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I'm of the opinion that I personally know very little about the stock market and shouldn't be trusted to manage someone's money (maybe even my own). They'd say, "where did it go", and I'd say "Yikes, I dunno...".

I have investments, sure, but I lately have been building a cash cushion to help ride out the inevitable squalls that will occur once I FIRE later this year.
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Old 04-09-2011, 09:56 PM   #20
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I would say that the most obviously overvalued asset class at the moment is junk bonds and leveraged loans. I have been seeing stupidly-underwritten stuff flying off the shelves and not at what I would call terribly cheap prices. If this trend continues, we may see this sort of thing get transmitted to the equity market in short order via increased M&A and leveraged buyouts.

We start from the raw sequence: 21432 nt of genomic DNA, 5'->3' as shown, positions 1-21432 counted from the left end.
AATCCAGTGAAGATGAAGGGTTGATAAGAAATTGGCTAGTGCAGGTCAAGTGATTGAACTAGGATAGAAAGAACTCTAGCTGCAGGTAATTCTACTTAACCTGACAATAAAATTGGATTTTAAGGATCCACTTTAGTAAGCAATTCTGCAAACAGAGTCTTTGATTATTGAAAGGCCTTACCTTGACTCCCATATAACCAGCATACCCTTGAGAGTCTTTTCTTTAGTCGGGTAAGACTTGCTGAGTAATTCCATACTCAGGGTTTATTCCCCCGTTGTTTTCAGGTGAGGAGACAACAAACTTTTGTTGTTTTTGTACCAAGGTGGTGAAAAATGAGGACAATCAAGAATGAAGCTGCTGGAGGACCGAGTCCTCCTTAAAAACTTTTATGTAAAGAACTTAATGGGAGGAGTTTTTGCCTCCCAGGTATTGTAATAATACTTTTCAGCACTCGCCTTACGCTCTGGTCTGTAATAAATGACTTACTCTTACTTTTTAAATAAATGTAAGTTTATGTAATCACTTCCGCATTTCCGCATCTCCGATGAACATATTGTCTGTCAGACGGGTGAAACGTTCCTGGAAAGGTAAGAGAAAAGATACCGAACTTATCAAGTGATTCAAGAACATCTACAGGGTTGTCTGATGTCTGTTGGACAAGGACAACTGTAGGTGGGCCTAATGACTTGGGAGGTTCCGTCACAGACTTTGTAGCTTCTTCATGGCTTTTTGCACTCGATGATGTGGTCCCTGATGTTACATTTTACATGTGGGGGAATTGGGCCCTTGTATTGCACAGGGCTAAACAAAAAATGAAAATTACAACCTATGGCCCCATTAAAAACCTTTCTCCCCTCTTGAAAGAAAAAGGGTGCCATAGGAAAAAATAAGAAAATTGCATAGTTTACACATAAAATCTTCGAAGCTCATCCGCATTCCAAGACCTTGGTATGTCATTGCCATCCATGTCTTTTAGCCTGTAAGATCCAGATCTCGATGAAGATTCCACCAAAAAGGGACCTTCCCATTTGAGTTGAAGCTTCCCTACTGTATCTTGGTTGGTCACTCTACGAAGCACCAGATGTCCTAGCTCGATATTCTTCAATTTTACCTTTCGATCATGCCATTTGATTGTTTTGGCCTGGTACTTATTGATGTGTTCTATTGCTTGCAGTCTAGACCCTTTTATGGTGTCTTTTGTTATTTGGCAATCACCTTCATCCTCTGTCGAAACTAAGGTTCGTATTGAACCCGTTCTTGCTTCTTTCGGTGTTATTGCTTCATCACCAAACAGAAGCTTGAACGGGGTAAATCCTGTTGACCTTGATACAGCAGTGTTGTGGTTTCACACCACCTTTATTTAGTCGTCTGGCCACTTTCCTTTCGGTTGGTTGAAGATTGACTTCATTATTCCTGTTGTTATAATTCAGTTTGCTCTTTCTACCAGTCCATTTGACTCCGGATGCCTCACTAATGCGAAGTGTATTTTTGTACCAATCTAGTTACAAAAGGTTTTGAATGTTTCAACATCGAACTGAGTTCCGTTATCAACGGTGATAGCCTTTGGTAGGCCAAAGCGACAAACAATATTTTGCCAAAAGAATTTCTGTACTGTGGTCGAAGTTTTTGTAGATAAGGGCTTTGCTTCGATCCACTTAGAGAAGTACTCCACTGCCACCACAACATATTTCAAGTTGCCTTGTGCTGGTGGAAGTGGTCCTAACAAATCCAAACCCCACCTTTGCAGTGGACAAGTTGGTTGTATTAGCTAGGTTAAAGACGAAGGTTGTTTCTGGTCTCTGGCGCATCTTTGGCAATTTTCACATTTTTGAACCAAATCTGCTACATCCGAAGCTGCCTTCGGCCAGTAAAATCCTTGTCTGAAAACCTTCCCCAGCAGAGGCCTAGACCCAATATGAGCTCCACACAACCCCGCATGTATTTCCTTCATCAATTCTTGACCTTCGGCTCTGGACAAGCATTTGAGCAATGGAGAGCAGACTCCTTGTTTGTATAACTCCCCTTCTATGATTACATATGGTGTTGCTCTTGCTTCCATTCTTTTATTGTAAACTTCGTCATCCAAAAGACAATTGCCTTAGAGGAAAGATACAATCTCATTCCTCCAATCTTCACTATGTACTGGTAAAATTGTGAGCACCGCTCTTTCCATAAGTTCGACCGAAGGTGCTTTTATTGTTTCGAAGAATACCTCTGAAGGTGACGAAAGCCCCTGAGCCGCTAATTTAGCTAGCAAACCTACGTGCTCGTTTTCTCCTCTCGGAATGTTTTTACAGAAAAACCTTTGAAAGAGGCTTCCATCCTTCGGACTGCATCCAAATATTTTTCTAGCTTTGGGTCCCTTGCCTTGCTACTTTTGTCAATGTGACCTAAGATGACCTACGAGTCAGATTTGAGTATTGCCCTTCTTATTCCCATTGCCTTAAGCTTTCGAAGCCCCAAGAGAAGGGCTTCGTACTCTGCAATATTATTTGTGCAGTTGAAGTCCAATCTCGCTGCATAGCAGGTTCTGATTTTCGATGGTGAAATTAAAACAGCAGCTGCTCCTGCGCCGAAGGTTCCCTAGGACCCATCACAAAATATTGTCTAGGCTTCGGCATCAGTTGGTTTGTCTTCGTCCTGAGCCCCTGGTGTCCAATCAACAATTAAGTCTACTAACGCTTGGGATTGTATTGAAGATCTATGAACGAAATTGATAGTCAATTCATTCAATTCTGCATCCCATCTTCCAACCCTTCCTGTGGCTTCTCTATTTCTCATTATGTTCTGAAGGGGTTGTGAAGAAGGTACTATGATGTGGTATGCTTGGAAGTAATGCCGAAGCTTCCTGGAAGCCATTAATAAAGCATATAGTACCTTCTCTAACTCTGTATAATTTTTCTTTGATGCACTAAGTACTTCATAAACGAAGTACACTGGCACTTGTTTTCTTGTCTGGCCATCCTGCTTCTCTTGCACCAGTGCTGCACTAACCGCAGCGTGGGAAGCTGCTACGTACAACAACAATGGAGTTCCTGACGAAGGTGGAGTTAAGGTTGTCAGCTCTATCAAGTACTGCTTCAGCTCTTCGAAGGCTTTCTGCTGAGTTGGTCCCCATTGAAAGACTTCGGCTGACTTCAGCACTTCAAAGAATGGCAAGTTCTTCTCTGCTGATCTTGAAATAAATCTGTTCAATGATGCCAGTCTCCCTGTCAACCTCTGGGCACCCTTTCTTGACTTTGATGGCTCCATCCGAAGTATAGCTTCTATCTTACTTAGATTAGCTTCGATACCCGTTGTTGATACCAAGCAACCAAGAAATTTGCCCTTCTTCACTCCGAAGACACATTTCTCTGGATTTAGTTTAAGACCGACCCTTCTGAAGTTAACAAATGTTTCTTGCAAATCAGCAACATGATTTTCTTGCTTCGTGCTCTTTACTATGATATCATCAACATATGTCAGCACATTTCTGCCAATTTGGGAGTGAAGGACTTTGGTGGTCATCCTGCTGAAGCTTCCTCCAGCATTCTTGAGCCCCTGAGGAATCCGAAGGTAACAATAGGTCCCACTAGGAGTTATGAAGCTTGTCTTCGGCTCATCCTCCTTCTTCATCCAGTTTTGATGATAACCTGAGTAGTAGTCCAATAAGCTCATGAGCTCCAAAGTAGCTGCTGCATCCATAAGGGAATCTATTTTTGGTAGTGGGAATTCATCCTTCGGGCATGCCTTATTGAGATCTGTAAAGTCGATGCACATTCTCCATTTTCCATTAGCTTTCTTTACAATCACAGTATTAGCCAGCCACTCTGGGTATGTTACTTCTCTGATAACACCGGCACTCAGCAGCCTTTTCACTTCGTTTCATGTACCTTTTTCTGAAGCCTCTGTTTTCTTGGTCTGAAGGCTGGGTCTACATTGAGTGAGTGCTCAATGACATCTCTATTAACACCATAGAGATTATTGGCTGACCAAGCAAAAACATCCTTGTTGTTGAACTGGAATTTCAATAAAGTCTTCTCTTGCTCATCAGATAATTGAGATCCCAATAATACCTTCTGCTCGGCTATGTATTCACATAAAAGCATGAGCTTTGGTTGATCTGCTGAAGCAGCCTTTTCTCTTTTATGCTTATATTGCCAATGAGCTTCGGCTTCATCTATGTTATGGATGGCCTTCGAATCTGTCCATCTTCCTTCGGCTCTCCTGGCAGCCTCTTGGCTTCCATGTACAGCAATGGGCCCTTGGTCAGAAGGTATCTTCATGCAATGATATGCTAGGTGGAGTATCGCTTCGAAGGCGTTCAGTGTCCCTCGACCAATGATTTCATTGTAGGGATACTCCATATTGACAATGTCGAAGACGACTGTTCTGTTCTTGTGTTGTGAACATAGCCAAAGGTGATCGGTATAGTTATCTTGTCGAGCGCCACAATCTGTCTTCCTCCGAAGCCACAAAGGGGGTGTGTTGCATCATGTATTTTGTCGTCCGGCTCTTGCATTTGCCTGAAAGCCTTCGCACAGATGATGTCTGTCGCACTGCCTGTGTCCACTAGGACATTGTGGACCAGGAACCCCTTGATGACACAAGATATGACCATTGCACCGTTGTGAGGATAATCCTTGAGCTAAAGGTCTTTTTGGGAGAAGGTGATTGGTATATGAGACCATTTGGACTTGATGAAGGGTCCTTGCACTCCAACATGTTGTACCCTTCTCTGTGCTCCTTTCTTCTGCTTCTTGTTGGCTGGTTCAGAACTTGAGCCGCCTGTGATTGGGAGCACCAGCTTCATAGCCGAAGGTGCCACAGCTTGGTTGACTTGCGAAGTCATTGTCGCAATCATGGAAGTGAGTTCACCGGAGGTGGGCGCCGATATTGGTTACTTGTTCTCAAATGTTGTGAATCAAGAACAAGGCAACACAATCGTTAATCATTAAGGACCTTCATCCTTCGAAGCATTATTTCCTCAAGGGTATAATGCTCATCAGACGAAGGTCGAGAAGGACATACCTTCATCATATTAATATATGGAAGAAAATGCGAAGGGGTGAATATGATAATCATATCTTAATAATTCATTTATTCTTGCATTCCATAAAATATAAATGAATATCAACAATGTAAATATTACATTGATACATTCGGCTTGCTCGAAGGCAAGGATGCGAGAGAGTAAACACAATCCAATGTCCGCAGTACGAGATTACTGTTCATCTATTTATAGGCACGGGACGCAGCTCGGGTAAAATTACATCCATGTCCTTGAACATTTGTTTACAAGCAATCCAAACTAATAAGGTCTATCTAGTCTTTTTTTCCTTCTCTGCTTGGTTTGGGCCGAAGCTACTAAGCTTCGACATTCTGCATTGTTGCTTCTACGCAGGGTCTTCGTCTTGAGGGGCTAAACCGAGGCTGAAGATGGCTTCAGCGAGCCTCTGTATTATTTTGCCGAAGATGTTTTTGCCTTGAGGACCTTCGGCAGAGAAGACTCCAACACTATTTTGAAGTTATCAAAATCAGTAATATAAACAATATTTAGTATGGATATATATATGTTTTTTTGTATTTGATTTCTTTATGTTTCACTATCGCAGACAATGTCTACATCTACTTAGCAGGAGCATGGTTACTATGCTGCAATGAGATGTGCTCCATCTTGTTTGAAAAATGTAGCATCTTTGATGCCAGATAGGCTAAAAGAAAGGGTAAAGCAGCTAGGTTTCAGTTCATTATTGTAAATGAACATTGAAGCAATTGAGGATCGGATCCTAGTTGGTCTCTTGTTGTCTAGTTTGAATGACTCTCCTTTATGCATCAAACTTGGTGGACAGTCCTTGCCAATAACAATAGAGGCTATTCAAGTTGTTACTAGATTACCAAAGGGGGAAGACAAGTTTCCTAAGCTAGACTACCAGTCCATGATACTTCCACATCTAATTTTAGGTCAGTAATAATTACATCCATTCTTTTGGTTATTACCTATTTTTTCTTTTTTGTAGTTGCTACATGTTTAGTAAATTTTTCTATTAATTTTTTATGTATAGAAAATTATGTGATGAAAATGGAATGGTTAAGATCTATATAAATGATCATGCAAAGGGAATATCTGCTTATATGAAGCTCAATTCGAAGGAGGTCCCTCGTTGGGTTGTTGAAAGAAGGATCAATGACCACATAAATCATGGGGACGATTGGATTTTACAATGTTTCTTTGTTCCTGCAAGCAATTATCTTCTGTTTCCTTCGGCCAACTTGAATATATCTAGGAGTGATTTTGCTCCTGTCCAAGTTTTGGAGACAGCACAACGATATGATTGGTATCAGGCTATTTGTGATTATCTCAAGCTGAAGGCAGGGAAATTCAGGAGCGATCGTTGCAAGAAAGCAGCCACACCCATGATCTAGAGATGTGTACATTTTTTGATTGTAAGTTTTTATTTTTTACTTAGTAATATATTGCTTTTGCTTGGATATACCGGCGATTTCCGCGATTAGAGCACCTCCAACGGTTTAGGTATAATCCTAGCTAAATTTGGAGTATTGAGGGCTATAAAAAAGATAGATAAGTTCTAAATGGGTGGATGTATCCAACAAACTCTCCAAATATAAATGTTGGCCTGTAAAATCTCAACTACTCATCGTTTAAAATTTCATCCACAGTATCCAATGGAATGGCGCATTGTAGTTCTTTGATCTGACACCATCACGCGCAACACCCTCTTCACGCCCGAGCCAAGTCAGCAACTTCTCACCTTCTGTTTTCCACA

That's consistent with what is happening in the debt markets with a drift back towards lighter covenants.

Incidentally, the local paper carried an article this morning pointing out that developed markets as a whole are currently trading well below long term historical averages and developing markets are even lower. If the US is expensive, this suggests that there may be some decent value elsewhere.